Q: I know that the first session with new clients is crucial, especially when doing brief therapy. How can I make the most of it?
A: Like it or not, many of us are brief therapists by default. Stats tell us that clients go to an average of five to eight therapy sessions, but most of them go only to one, making it essential that we hit the ground running.
We all know the essential tasks of the first session in any kind of therapy: building rapport and a sense of collaboration, assessing and diagnosing, and formulating and offering a preliminary treatment plan. The tasks in brief therapy aren't different, but they're done in less time--meaning that therapists need to get to work immediately, and there's little leeway for mistakes.
I find it useful to think of the first session the way a family physician might when a client shows up with an ailment. Basically, there are four goals to meet: getting on the same page, changing the emotional climate, clarifying the link between problems and personality, and offering a clear treatment plan--and if you miss any one of them, the client probably won't return.
Getting on the Same Page
It's useful to set the stage for brief therapy by letting clients know a little about your approach during the first contact--that you think brief, that you focus more on the present than the past, and that you give behavioral homework. You may tell them a little about your experience to convey a sense of your competence. Once they come to the session, like any therapist, you help them feel welcomed and safe. You can do this by listening carefully to their story and being empathic, subtly mirroring their body position or language to help foster rapport, and clarifying their expectations, either to reinforce them or to suggest alternatives.
But you can't just listen for 50 minutes and then thank them for coming, take out your appointment book, and say, "Same time next week?" Not in the age of Dr. Phil. You must shape the process by offering direction and leadership, not just responses. This gives clients the crucial sense that you know what you're doing and where you're going with them.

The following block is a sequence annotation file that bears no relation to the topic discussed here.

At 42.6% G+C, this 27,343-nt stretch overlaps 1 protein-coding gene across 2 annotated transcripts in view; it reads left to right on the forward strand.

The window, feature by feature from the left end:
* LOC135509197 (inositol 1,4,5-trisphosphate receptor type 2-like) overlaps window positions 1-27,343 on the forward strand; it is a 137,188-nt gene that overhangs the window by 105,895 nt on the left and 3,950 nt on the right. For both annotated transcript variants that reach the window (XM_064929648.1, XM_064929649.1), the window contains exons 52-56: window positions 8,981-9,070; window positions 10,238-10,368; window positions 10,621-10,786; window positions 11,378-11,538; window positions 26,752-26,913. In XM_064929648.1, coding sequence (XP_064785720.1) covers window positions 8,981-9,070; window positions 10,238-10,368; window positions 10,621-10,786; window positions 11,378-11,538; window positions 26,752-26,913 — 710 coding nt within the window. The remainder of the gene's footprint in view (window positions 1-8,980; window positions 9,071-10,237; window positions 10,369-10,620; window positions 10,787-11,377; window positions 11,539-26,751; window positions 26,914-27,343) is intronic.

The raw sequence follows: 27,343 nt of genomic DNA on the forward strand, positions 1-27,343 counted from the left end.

However, the most important part of getting off on the right foot is what I call "tracking the process like a bloodhound." This is where it's easy to get lazy and lose focus. Clients instinctively want to talk content--to dig through their pile of stories and sort through the heap of facts. Of course, to some extent, that's important, but you want to focus on what you see that clients usually don't: what's happening moment-to-moment in the room. Whether you make a comment or an interpretation or provide education, you need to watch closely how the client responds. Make sure you notice the nod of the head or other indicators of solid agreement. If you hear a "Yes, but . . ." or a lukewarm "That makes sense," or observe eyes glazing over or a frown, don't move ahead. Stop and address the problem that's right there in the room: "Hmmm, you're making a face. It seems like you may see it differently."
Gently clarify your thinking, connect your thoughts to the clients' most pressing concern, and make sure they're in sync with you throughout the session. If they are and you can offer a clear treatment plan, you're off to a good start. But if not, they'll balk or seem uncertain about setting up another appointment. Then and there, you need to realize that, somewhere along the line, you fell out of step.